Louisville’s Triple Crown of Running

January. The start of a new year and, for many of us, the start of a new racing “season.” January is the month many of us start getting back into training, after coasting through the holiday season. In Louisville, the combination of New Year’s resolutions and the Triple Crown race series serves as an impetus for many, both veteran athletes and new ones.

The Triple Crown is a three-race series, with a race usually every-other weekend, including a 5k, 10k and a 10 miler. Each year about 20,000 people complete at least one of the three, with about 5,000 finishing the whole series. It’s a challenging and competitive series, but also offers less experienced runners a chance to build up to a longer race. Many also use it as preparation for the Derby miniMarathon in late April.

This year, the Anthem 5k will be March 7, followed by the Rodes City Run 10k March 21 and the Papa John’s 10 miler April 4.

Last year, major road construction in downtown Louisville forced the Anthem 5k course to move about 20 minutes from its normal location. The course was in a business park and the traffic situation abysmal. But, this year the course is back downtown and actually even better than before. The scenery should be more interesting and the course — known for being fast before — should be even faster now. (If you’ve run it before, take heart that the hill just after mile 1 is gone!)

The Rodes City Run 10k will retain its long-time course that takes racers past historic Cave Hill Cemetery and past part of Cherokee Park, with a start and finish line also downtown.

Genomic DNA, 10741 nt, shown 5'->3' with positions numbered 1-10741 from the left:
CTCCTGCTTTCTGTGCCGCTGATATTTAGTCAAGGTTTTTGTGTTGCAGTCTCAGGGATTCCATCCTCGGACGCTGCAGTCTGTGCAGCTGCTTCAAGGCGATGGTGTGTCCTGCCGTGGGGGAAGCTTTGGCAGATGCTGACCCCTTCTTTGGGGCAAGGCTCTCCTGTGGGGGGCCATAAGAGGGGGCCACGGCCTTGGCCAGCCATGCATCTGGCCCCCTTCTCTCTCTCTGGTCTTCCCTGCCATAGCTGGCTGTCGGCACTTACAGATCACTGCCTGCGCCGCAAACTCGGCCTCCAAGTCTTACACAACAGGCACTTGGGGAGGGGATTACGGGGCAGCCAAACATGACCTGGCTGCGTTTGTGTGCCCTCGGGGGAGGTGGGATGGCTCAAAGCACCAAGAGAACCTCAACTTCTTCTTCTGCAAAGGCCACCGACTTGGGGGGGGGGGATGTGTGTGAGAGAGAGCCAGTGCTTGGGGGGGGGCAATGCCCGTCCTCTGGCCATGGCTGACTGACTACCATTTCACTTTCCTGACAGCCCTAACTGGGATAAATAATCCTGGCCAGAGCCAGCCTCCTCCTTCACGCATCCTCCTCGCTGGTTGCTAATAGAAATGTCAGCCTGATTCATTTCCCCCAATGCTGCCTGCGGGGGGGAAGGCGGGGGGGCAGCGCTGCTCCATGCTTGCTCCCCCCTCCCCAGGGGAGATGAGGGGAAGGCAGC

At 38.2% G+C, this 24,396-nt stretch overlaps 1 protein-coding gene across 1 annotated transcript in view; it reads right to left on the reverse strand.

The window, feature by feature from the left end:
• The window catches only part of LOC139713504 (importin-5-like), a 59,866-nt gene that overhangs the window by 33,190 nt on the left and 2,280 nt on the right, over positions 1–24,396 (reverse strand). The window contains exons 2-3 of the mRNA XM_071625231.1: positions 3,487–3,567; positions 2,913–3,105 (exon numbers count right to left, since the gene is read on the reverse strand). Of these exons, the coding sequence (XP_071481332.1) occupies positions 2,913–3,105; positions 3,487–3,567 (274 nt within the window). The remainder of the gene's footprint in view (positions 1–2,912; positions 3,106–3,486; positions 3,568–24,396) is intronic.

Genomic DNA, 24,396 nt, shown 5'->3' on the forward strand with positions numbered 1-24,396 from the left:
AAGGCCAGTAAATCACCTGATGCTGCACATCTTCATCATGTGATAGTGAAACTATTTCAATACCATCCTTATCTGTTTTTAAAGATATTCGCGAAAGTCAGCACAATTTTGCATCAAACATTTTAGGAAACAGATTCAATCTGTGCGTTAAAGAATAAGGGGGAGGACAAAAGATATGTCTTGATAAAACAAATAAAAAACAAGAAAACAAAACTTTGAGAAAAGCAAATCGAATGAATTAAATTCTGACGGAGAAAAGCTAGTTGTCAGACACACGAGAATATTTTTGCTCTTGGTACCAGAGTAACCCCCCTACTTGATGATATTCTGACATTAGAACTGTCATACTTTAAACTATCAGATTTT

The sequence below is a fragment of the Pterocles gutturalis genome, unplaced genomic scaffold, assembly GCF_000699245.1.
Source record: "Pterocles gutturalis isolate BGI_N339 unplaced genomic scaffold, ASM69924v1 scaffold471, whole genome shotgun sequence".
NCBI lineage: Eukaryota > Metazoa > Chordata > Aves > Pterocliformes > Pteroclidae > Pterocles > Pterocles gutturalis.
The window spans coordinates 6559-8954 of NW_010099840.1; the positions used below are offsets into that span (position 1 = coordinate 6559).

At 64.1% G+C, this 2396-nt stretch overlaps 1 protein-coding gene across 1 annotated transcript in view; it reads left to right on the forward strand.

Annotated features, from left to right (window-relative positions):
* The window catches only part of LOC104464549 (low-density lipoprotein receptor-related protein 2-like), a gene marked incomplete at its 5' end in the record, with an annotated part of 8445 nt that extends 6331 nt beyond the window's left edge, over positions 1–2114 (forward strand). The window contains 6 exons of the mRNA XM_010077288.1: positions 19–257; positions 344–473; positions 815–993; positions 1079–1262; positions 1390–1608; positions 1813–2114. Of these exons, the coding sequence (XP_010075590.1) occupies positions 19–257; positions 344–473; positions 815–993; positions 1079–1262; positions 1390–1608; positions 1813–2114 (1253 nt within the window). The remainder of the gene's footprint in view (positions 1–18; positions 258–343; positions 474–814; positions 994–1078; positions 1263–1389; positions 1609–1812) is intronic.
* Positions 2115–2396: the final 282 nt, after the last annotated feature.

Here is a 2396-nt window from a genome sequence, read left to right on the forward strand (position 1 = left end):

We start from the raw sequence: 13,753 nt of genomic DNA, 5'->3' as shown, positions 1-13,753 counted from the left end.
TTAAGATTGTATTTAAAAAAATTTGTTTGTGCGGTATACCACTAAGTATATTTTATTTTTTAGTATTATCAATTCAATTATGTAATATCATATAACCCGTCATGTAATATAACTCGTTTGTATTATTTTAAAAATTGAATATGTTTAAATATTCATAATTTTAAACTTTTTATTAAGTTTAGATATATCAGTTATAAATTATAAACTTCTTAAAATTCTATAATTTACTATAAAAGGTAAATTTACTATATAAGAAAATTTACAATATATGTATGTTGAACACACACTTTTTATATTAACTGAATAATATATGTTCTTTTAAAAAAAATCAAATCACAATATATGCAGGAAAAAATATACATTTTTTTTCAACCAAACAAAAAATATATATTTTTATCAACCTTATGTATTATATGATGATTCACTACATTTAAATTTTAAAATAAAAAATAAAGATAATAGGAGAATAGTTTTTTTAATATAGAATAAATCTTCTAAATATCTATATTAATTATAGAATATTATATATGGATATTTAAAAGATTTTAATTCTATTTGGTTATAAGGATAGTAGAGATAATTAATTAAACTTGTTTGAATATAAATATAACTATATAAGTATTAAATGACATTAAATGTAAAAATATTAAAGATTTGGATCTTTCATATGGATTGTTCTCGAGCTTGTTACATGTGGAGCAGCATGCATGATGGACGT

And, the Papa John’s 10 miler will continue to start at — surprise — Papa John’s Cardinal Stadium, home of the University of Louisville football team. This keyhole course travels down Southern Parkway, one of four Olmstead-designed parkways in the city, around Iroquois Park (also Olmstead’s), and back down Southern Parkway. It finishes on the football field; beware the overpass hill at mile 9 and note that the last mile will seem twice as long since you can hear the finish festivities starting at that mile-to-go marker.

The Triple Crown is really a hallmark of the Louisville running community, having technically started in 1984. Then, it featured the 10k, a now-defunct 15k, and the Derby miniMarathon. Later, the 10 miler was added and in 2004, the 5k replaced the Derby miniMarathon. There are still runners in Louisville who have run all three variations.

I also give kudos to the Triple Crown organizers, because the series not only promotes fitness, it supports a good cause, having raised more than $1.4 million for the Crusade for Children over the years. Learn more at louisvilletriplecrown.com — hope to see you there!

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